Demo Kitchen Recipes: St. Louis Style BBQ Pork Steaks
St. Louis is a BBQ town. Right? Afterall, beautifully tapered slabs of spareribs with the tips carefully trimmed away are known as St. Louis style. But what’s in a name? BBQ smoke in any town would smell as sweet. In fact, St. Louis cut spareribs are the pinnacle of competition BBQ ribs everywhere and are pulled off smokers by the best pitmasters around the country. However, “St. Louis sparerib” is a butcher’s term rather than a style of BBQ per se.
Until recently St. Louis ribs actually made in St. Louis, often in a distinctively salt heavy, verging on cured, style really weren’t spoken of with the reverence reserved for BBQ from Missouri’s BBQ capitol, Kansas City, or other legendary BBQ locales like Memphis, Lexington or Texas Hill Country. Are there some long standing BBQ joints in STL? Sure, and they can be great, sometimes featuring dishes you would be hard pressed to sniff out anywhere else in the country, like BBQ snoots (yes, it’s pig nose). But we would argue that St. Louis BBQ restaurants really just started to come into their own on the national stage over the last 30 years or so with a new wave of pitmasters and restauranteurs.
So, what really makes St. Louis a great historical BBQ town? We would argue it is the fine citizens of this midsouth town, their Weber Kettles or barrel smokers, good old-fashioned charcoal briquets (courtesy of Henry Ford) and the pork steak. St. Louis may be a long way from Pleasant Valley but on any given Sunday there is charcoal burning everywhere. They don’t Monkee around, St. Louis is a quintessential backyard BBQ town.
They even have their own beloved commercial sauce, Maull’s, that bills itself as America’s Original BBQ Sauce, and with almost 100 years on the market it’s hard to argue. Many would insist that it’s a defining characteristic of the STL style and, indeed, its sweet, tangy and pungent profile does seem distinctive from other tomato-based sauces from Memphis and KC, or even Chicago’s own super sweet and extra tangy sauce.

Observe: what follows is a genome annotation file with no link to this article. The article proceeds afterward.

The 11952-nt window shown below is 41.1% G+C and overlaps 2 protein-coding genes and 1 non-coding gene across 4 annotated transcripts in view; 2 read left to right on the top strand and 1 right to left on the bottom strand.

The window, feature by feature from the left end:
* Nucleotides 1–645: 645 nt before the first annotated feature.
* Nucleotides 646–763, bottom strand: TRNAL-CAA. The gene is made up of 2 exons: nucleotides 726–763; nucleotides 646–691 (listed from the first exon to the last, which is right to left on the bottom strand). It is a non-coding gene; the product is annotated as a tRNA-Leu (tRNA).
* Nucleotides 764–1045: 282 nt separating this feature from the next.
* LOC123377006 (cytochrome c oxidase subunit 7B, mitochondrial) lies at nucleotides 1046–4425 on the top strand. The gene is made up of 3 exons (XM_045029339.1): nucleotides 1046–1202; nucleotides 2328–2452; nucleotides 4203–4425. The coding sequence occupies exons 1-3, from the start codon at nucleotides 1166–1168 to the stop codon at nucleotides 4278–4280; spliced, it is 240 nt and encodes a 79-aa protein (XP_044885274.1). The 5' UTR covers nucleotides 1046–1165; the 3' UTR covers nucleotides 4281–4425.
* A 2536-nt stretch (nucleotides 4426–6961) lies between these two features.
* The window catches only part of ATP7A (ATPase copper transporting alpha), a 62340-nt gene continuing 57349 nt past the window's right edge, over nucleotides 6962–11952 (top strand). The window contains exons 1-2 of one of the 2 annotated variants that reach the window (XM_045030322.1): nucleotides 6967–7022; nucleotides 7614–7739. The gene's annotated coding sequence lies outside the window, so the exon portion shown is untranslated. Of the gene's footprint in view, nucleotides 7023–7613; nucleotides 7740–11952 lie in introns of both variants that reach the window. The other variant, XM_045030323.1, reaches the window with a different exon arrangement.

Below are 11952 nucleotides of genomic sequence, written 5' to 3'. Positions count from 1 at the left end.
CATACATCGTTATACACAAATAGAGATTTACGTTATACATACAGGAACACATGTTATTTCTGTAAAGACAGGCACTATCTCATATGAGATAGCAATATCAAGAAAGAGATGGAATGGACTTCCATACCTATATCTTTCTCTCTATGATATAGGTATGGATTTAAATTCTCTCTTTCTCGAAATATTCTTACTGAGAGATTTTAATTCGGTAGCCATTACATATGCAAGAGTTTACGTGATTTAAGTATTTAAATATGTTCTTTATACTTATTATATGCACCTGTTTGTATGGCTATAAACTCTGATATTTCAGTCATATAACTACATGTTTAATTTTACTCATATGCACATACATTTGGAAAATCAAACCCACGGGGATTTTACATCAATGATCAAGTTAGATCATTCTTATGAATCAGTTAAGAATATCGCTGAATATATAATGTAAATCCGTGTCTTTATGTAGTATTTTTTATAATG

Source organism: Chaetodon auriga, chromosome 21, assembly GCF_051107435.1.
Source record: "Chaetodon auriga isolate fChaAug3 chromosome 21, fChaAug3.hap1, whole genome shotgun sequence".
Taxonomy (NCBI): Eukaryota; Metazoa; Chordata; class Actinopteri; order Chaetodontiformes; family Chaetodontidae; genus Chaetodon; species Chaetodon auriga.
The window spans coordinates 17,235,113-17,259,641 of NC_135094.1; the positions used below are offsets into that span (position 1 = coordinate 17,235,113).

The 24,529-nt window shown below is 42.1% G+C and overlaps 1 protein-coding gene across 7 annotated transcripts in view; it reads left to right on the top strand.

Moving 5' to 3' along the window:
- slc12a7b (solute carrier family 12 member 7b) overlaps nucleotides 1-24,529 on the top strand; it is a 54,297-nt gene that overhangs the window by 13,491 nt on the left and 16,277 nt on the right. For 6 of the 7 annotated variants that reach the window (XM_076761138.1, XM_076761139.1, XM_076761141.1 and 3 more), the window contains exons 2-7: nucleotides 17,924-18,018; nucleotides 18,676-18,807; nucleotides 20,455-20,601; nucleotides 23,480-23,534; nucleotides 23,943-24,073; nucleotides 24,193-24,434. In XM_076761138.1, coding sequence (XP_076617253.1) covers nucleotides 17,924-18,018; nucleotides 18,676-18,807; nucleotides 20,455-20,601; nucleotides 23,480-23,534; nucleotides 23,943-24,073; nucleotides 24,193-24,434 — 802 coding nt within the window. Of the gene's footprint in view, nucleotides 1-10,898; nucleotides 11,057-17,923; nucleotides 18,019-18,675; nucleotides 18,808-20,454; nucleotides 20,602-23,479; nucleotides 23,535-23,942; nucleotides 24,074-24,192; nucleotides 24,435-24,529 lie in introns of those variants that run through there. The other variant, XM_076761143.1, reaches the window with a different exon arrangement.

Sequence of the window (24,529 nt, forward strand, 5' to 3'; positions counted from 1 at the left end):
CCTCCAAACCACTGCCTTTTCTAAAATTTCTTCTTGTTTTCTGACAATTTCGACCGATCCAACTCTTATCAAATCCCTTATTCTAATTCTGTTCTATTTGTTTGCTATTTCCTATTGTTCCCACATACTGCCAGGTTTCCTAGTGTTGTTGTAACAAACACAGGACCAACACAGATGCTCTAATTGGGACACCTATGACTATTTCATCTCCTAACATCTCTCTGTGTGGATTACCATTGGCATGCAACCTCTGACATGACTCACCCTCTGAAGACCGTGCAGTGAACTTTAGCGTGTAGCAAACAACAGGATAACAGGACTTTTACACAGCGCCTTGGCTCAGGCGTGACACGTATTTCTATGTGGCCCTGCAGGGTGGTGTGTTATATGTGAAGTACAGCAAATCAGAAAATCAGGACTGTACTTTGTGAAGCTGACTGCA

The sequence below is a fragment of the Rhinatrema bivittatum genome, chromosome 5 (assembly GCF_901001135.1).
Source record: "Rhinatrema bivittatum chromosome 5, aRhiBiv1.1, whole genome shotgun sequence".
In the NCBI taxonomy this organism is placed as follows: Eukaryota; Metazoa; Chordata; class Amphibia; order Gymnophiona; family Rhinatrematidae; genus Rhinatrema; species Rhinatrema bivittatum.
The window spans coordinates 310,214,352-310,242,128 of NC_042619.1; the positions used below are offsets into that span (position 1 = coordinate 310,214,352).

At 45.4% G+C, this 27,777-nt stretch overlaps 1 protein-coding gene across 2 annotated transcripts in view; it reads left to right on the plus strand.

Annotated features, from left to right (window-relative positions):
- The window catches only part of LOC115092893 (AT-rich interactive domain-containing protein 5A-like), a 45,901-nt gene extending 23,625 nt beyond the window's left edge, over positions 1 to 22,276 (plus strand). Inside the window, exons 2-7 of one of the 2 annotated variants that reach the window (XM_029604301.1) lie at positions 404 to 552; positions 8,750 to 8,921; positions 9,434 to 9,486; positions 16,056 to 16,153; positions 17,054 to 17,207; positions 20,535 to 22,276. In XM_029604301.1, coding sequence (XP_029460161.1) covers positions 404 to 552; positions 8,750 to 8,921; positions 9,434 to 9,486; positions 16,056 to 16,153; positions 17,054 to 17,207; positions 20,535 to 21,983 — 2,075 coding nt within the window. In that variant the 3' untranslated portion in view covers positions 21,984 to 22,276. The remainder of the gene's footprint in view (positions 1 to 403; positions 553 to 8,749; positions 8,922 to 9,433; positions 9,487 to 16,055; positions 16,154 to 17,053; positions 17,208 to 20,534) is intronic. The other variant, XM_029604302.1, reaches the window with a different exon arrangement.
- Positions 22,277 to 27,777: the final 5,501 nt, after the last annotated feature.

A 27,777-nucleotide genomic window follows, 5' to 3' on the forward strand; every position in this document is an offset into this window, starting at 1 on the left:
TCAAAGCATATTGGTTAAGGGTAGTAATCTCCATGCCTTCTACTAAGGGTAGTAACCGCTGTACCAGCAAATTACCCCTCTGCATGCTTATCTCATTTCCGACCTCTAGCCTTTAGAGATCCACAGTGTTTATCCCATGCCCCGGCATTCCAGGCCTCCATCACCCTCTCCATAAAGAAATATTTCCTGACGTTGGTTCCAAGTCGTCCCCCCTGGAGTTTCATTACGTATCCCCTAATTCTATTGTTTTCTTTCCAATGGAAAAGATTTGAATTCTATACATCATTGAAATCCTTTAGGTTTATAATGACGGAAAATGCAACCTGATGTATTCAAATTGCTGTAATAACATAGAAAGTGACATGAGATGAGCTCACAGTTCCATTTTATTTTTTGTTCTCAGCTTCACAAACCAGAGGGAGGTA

No doubt, many a Cub fan has taken note of Maull’s prominence when attending games at their archrival’s Busch Stadium, just like one might become familiar with Cleveland’s Stadium Mustard. We could be wrong, but we are not aware of Maull’s being available in Chicagoland. However, we are guessing that our friends who shop our Springfield location and maybe even other downstate Binny’s stores might have easy access from the local grocer.
Otherwise, there is always this crazy phenomenon known as online shopping. (You can shop Binny’s online too, but as you are already on our website you probably know that.) Which is to say, we recommend it for this recipe, especially if you are looking for a streamlined way to make memorable pork steaks. Otherwise use your favorite storebought sauce or make your own with the recipe below.
That reminds us, the subject here is pork steaks. Another ingredient that is ubiquitous in STL but harder to find elsewhere. STL plows through literal tons of these rich slabs of meat cut from the pork shoulder and outpaces every other city in America in pork steak consumption. In the last decade we have started to see pork steaks in Chicago grocery stores but if you have trouble finding them ask your butcher to cut ¾”-1” steaks for you from the Boston butt. This is the same well marbled and collagen rich chunk of pork shoulder used to make pulled pork, so even when cut into steaks it needs a good long cook.